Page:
One of my favorite elements of teaching Logic is finding good and bad reasoning out “in the wild” as I like to say. Looking at argument forms or fallacies in the classroom is not unlike looking at pathogens or organisms in a lab. Finding them in their native environment is, for academics like me, something of a thrill. I just finished teaching a module on common logical fallacies (argumentation that contains characteristic errors) and, as usual, found myself staring at the real thing. The fallacy is Argumentum ad Misericordiam – the appeal to pity.
When I first saw the extended, five minute cinematic trailer for Cloud Atlas, I knew that I would go watch this film. Any movie that merely attempted to do what I saw in those five minutes deserved to be watched, even if, ultimately, it failed to accomplish its goals. I watched it without knowing the plot or even genre. I avoided reading reviews, and knew only that it received a polarized reaction. I wanted to watch it first and make up my own mind. However, I enjoyed the movie so much I wanted to write my own review before I delve too deeply into what others have to say. Now that I’ve seen it, here is my take:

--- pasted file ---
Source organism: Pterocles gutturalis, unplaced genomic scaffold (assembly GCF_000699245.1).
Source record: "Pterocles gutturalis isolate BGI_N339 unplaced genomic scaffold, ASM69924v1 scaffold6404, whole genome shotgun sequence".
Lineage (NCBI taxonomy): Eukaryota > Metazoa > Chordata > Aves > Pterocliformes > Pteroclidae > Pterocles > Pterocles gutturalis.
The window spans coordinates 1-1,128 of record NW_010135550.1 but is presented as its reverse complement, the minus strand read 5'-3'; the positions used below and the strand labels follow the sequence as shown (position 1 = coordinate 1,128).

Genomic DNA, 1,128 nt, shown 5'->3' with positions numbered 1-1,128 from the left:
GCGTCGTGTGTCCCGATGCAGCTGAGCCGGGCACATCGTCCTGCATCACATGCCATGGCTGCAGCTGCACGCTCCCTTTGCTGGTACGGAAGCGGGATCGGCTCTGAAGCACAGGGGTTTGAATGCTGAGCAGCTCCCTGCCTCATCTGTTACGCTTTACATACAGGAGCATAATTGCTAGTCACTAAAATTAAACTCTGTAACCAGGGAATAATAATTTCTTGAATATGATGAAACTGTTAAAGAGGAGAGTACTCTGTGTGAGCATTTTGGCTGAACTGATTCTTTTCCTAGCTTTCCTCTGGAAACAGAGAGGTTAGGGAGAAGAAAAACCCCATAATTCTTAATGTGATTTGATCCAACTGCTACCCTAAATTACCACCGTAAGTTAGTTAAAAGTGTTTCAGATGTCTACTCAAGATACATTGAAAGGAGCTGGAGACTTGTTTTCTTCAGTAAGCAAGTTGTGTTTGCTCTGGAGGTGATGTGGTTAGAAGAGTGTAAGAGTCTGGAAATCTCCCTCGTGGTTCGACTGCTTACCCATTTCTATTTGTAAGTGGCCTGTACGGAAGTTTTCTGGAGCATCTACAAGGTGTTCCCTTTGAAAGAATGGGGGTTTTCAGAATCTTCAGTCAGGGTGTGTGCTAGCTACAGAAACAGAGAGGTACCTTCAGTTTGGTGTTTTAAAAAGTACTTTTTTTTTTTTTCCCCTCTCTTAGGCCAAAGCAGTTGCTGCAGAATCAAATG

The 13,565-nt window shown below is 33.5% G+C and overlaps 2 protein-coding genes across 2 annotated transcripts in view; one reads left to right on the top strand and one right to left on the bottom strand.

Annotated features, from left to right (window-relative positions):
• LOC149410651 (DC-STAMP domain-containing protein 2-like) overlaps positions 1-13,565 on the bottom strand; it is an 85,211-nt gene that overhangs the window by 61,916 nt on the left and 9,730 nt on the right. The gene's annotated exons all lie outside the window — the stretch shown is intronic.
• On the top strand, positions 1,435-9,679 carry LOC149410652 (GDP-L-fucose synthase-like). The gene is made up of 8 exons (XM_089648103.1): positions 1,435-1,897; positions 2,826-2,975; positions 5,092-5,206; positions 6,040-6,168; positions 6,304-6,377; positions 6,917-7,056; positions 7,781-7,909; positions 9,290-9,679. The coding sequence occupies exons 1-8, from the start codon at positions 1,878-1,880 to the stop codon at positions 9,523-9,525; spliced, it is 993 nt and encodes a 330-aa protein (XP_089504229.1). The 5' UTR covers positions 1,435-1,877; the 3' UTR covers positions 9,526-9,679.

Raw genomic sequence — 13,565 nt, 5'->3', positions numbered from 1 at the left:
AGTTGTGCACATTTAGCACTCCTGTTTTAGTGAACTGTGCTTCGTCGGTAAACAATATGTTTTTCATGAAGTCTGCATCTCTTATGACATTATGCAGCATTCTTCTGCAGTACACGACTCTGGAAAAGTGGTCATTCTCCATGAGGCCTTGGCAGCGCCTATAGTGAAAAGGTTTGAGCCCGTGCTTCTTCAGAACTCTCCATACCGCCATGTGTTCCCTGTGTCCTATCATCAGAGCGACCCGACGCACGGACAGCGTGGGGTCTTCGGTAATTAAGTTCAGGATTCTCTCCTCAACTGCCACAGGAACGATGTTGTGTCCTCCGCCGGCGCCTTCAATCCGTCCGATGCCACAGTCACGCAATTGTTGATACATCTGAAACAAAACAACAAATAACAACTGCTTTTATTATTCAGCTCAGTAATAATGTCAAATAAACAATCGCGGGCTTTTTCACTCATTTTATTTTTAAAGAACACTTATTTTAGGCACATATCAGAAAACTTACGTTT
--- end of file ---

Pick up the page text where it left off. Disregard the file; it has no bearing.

Epictetus, the Stoic philosopher, is valuable reading for anyone trying to understand the meaning of life and our place in it. Whether you agree with him or not, his writing is clear and elegant, and his ideas are challenging and insightful. I had the great honor of being able to teach his book this semester and when I read through it this time, I noticed something I hadn’t noticed before. Tucked away at the end of his Enchiridion, his own summary of his philosophy, is this gem: